MoveOn and free speech

So it’s okay for to say whatever they want about anyone else, but don’t dare criticize them:

(I)t’s not too surprising that the liberal advocacy group would be a mite touchy from all the blowback online, even though it should be used to the abuse by now. So touchy, in fact, that it’s been sending out cease-and-desist letters to CafePress, a website that lets people offer custom-designed t-shirts, coffee mugs and the like for sale. Last week it demanded that the site remove eight items, arguing that they violated MoveOn’s merchandising trademarks.

There’s nothing like the smell of blatant hypocrisy in the morning.

4 responses to “MoveOn and free speech”

  1. So defending intellectual property is anti-free speech, in your mind?

  2. From the LA Times:

    Trademark law doesn’t confer monopoly rights over all uses of a registered phrase or symbol, however, and it wasn’t created simply to protect the trademark owner’s interests. Instead, it’s designed to protect consumers against being misled or confused about brands. The courts have repeatedly ruled in favor of parodies and critiques; that’s why doesn’t violate famousbrandname’s trademark. And most, if not all, of the items targeted by MoveOn were clearly designed to razz it, not to trick buyers into thinking they were the group’s products.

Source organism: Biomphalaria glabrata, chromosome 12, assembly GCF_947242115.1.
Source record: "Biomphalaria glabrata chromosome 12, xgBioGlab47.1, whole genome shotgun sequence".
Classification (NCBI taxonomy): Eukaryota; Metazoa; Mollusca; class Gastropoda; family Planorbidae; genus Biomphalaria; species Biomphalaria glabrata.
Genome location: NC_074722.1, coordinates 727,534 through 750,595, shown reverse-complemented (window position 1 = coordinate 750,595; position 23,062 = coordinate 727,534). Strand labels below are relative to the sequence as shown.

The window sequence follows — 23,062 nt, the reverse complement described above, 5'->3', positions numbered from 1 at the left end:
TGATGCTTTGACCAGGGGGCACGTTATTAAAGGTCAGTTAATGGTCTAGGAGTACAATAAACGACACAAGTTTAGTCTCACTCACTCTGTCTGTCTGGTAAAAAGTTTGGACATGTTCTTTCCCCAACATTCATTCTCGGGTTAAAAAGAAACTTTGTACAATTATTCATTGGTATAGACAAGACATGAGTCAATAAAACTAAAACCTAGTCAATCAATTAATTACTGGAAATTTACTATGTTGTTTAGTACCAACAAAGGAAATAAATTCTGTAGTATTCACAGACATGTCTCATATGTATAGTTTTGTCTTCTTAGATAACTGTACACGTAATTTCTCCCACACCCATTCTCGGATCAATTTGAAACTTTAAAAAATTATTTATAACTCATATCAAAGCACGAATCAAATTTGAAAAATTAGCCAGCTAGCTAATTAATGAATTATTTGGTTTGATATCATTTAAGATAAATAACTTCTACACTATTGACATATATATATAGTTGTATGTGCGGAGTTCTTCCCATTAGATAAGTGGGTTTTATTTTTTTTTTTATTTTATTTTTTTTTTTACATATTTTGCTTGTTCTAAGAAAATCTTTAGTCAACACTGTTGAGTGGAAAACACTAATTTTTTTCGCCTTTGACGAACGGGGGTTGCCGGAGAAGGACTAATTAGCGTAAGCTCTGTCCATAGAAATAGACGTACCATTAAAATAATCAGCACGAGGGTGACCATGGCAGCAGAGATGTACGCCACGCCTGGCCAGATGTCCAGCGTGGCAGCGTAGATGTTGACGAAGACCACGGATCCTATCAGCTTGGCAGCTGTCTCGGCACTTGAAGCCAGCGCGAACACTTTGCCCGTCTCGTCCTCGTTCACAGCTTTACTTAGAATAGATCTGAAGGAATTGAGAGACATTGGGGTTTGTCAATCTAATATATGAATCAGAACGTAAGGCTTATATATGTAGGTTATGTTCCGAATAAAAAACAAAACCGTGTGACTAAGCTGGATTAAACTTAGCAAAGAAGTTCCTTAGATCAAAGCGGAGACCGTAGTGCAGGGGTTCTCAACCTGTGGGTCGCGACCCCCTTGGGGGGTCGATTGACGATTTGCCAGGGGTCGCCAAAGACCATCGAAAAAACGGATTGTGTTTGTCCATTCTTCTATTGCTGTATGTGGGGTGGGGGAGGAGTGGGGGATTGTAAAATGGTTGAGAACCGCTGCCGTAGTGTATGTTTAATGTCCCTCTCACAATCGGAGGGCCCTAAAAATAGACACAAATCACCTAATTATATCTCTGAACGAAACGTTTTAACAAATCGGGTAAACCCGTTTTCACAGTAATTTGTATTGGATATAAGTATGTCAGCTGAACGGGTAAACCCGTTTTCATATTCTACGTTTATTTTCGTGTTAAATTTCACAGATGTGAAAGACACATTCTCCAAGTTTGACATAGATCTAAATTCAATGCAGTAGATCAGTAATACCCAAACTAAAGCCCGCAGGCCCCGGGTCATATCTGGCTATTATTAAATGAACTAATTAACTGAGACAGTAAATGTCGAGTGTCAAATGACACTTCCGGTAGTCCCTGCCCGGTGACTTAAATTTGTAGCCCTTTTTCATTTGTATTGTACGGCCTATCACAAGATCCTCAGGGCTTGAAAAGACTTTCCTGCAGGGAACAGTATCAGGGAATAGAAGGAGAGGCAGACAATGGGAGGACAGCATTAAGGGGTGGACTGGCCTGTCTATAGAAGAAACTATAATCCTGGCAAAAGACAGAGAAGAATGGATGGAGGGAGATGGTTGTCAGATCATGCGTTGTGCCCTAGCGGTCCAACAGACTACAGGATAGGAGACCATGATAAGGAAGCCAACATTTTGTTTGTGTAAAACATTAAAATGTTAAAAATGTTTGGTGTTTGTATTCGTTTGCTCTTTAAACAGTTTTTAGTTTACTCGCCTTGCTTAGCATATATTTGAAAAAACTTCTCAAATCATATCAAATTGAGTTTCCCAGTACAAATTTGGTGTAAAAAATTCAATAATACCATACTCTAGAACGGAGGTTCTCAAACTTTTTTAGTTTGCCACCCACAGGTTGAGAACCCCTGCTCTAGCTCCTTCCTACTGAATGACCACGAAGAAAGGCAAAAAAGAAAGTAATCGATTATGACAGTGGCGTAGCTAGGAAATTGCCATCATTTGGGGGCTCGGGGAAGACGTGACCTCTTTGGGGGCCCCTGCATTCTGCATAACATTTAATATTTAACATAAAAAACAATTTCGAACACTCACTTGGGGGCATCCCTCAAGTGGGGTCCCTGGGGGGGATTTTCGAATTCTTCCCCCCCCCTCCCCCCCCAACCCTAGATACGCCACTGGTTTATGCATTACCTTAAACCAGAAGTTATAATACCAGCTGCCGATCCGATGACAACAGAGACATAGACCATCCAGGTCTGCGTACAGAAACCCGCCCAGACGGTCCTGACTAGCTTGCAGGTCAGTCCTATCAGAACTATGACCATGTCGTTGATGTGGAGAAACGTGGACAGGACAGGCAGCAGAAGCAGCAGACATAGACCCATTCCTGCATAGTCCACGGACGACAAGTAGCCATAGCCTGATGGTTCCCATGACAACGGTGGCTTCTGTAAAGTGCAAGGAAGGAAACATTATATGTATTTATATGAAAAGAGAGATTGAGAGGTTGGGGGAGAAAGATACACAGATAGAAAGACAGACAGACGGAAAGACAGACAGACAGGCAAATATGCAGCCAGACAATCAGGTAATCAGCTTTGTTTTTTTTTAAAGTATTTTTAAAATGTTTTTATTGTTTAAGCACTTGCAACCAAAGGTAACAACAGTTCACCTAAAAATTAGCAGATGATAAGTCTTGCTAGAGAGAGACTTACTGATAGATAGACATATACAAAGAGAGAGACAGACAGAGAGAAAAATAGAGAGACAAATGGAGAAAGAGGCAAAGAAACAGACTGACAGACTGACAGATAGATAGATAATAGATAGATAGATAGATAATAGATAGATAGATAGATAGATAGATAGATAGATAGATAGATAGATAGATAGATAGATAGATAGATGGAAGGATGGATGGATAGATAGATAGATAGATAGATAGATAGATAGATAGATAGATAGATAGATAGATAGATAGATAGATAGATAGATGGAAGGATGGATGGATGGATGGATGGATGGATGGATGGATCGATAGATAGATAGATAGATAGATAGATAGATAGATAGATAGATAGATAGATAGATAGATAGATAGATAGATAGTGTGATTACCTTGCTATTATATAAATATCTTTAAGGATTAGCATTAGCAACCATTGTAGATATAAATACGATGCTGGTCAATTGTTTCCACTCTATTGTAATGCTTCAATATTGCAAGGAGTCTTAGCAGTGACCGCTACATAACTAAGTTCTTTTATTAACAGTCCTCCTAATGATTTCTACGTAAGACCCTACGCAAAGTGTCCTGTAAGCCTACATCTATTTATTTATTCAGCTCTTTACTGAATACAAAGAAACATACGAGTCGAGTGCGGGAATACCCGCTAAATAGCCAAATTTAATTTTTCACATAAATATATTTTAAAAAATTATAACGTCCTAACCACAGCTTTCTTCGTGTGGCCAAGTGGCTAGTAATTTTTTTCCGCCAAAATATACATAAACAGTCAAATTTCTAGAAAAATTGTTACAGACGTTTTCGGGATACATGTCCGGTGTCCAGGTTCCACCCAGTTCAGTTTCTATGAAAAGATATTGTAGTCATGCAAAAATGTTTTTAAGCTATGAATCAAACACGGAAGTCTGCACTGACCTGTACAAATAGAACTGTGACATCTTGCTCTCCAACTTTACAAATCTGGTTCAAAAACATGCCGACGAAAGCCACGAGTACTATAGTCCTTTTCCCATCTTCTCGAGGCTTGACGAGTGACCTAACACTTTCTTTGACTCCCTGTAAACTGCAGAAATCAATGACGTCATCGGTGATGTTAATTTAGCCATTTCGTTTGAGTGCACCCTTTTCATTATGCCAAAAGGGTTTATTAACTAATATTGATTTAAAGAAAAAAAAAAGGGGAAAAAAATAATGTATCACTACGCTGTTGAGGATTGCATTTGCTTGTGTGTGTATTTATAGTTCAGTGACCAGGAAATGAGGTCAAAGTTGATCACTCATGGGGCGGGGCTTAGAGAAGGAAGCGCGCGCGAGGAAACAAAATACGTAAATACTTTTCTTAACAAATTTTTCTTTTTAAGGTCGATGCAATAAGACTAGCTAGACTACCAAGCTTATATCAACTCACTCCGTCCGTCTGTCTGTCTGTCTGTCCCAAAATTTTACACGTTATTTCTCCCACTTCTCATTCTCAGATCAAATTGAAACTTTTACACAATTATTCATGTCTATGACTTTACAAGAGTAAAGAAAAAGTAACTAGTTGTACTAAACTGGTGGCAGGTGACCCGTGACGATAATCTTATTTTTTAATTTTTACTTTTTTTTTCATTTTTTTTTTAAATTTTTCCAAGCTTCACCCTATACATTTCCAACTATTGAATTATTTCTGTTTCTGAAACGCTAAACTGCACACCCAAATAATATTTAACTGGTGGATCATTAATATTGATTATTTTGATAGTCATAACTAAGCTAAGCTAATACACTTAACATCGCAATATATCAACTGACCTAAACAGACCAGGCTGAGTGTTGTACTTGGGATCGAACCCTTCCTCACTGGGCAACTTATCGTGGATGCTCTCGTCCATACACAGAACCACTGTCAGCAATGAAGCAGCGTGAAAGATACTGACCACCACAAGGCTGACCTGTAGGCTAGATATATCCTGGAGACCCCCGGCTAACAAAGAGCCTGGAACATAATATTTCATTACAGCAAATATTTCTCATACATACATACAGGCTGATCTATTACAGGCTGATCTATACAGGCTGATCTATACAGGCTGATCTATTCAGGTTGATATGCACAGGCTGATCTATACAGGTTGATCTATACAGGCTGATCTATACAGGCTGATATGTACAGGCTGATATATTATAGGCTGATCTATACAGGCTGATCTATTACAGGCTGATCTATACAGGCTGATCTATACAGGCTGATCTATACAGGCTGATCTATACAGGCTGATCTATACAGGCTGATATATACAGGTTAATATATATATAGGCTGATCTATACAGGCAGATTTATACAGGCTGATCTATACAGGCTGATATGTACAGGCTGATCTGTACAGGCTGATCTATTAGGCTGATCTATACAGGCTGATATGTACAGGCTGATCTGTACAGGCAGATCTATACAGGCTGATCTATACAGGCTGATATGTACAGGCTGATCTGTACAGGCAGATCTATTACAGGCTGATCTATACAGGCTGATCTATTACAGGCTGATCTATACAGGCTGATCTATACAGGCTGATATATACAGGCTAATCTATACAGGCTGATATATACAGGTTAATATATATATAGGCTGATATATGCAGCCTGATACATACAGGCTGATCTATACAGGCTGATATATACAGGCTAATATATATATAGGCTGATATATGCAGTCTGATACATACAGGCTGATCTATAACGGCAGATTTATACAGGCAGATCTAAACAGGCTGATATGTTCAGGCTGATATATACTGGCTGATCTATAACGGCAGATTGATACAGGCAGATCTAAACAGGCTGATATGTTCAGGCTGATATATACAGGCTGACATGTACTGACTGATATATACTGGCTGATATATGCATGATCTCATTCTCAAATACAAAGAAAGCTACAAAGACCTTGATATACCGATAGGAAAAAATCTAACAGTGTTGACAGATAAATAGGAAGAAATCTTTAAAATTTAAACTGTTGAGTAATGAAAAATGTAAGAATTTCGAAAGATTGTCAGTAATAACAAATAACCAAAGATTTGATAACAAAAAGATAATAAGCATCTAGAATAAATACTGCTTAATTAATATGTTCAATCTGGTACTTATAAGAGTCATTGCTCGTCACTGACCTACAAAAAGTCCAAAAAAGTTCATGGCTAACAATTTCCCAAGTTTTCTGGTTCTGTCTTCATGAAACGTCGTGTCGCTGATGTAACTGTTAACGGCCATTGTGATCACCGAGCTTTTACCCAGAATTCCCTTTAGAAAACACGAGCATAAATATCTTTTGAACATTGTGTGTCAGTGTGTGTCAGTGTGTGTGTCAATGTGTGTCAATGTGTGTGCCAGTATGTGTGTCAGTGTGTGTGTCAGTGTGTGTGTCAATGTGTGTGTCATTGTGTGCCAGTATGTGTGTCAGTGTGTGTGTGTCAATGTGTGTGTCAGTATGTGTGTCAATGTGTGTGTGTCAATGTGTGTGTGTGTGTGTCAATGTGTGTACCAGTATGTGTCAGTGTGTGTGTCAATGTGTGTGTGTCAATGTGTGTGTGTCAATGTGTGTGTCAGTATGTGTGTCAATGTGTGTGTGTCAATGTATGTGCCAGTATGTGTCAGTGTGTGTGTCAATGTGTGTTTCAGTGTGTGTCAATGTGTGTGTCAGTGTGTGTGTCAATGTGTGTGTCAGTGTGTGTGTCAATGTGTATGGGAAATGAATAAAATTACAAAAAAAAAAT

3. I read that on the click through, as well. But parody/criticism is not an absolute defense in trademark infringement. The opinion piece asserts that the infringement was an attempt to censor but doesn’t actually show the offending article. You dislike MoveOn, so you’ve concluded that the infringement is innocent.

    Trademark law demands that an entity defend its mark or run the risk of losing it. My guess is the decision was made by MoveOn’s lawyers and had absolutely no relation to whether or not the Cafe Press item was pro or anti MoveOn.

  4. I don’t like it when any large organization, left or right, brings in the lawyers to stifle legitimate parody. You seem more intent on defending MoveOn than defending free speech.

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